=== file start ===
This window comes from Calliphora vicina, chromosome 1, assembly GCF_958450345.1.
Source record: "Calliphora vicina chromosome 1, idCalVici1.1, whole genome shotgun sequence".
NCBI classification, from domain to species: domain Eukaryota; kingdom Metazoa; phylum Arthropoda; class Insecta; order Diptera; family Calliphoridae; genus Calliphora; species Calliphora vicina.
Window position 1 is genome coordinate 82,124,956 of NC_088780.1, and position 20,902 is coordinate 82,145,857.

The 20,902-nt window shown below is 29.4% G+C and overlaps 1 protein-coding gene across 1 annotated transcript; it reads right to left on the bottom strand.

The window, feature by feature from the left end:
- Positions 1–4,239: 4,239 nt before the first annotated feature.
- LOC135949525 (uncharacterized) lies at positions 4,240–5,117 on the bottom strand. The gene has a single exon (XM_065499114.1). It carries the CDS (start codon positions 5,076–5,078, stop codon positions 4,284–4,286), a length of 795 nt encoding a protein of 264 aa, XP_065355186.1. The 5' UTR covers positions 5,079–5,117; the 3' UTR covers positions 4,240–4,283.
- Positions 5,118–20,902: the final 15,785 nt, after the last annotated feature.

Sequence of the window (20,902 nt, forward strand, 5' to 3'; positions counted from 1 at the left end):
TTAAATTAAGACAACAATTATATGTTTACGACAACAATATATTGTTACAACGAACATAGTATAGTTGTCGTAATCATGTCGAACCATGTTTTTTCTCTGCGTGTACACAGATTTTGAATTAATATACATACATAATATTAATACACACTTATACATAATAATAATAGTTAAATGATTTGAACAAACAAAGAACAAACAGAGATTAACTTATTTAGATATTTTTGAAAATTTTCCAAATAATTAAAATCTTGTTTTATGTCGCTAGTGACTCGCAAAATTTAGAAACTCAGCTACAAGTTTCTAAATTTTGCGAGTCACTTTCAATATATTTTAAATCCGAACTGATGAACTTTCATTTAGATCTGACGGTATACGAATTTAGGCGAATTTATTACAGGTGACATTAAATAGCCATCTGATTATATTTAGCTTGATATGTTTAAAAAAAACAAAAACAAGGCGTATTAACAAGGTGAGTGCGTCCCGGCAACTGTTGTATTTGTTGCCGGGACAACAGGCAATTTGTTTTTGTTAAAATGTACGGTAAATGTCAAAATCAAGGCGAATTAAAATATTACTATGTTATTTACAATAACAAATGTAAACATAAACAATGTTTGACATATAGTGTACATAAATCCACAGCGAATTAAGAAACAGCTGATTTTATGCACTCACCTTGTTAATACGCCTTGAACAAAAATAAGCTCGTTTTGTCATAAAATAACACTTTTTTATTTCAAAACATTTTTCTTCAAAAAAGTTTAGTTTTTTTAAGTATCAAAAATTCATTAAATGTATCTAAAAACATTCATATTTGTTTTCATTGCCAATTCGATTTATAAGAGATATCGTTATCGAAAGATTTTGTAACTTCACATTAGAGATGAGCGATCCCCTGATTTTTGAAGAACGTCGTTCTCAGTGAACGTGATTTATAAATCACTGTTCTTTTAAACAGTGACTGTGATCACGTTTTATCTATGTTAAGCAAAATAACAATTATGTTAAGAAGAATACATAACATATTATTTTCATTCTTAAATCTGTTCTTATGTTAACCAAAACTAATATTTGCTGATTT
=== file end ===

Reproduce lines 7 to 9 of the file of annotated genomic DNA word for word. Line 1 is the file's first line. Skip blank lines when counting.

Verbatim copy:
- Positions 1–4,239: 4,239 nt before the first annotated feature.
- LOC135949525 (uncharacterized) lies at positions 4,240–5,117 on the bottom strand. The gene has a single exon (XM_065499114.1). It carries the CDS (start codon positions 5,076–5,078, stop codon positions 4,284–4,286), a length of 795 nt encoding a protein of 264 aa, XP_065355186.1. The 5' UTR covers positions 5,079–5,117; the 3' UTR covers positions 4,240–4,283.
- Positions 5,118–20,902: the final 15,785 nt, after the last annotated feature.